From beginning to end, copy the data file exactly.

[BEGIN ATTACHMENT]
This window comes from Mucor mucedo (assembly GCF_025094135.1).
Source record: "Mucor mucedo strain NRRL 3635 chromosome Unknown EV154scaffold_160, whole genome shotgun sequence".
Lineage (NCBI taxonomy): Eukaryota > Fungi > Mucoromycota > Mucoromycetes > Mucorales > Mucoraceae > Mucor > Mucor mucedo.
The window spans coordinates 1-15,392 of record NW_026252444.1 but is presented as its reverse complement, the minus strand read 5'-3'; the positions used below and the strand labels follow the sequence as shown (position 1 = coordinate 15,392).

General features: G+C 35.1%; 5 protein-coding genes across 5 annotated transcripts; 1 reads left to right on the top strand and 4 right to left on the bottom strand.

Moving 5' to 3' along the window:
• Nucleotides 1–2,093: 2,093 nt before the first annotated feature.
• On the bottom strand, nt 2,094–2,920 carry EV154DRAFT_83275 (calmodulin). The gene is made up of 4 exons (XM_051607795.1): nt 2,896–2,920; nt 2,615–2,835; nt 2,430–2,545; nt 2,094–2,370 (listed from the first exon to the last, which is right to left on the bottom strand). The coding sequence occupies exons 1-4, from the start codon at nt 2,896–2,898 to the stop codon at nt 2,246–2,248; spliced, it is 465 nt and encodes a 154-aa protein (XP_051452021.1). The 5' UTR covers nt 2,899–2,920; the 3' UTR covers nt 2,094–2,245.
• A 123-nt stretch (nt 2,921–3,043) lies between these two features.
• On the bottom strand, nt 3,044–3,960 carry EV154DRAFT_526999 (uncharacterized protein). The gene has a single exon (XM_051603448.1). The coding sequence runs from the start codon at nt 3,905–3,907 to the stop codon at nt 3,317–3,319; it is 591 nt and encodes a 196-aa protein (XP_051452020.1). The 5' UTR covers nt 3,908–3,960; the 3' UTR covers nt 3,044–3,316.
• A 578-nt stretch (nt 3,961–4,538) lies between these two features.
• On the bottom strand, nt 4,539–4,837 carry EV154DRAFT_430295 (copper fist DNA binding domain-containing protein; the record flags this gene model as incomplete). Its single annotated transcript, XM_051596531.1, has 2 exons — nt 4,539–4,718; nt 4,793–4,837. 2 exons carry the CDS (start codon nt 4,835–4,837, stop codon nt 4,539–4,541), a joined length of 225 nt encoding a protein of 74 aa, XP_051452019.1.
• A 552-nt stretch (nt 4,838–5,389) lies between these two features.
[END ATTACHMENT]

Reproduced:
This window comes from Mucor mucedo (assembly GCF_025094135.1).
Source record: "Mucor mucedo strain NRRL 3635 chromosome Unknown EV154scaffold_160, whole genome shotgun sequence".
Lineage (NCBI taxonomy): Eukaryota > Fungi > Mucoromycota > Mucoromycetes > Mucorales > Mucoraceae > Mucor > Mucor mucedo.
The window spans coordinates 1-15,392 of record NW_026252444.1 but is presented as its reverse complement, the minus strand read 5'-3'; the positions used below and the strand labels follow the sequence as shown (position 1 = coordinate 15,392).

General features: G+C 35.1%; 5 protein-coding genes across 5 annotated transcripts; 1 reads left to right on the top strand and 4 right to left on the bottom strand.

Moving 5' to 3' along the window:
• Nucleotides 1–2,093: 2,093 nt before the first annotated feature.
• On the bottom strand, nt 2,094–2,920 carry EV154DRAFT_83275 (calmodulin). The gene is made up of 4 exons (XM_051607795.1): nt 2,896–2,920; nt 2,615–2,835; nt 2,430–2,545; nt 2,094–2,370 (listed from the first exon to the last, which is right to left on the bottom strand). The coding sequence occupies exons 1-4, from the start codon at nt 2,896–2,898 to the stop codon at nt 2,246–2,248; spliced, it is 465 nt and encodes a 154-aa protein (XP_051452021.1). The 5' UTR covers nt 2,899–2,920; the 3' UTR covers nt 2,094–2,245.
• A 123-nt stretch (nt 2,921–3,043) lies between these two features.
• On the bottom strand, nt 3,044–3,960 carry EV154DRAFT_526999 (uncharacterized protein). The gene has a single exon (XM_051603448.1). The coding sequence runs from the start codon at nt 3,905–3,907 to the stop codon at nt 3,317–3,319; it is 591 nt and encodes a 196-aa protein (XP_051452020.1). The 5' UTR covers nt 3,908–3,960; the 3' UTR covers nt 3,044–3,316.
• A 578-nt stretch (nt 3,961–4,538) lies between these two features.
• On the bottom strand, nt 4,539–4,837 carry EV154DRAFT_430295 (copper fist DNA binding domain-containing protein; the record flags this gene model as incomplete). Its single annotated transcript, XM_051596531.1, has 2 exons — nt 4,539–4,718; nt 4,793–4,837. 2 exons carry the CDS (start codon nt 4,835–4,837, stop codon nt 4,539–4,541), a joined length of 225 nt encoding a protein of 74 aa, XP_051452019.1.
• A 552-nt stretch (nt 4,838–5,389) lies between these two features.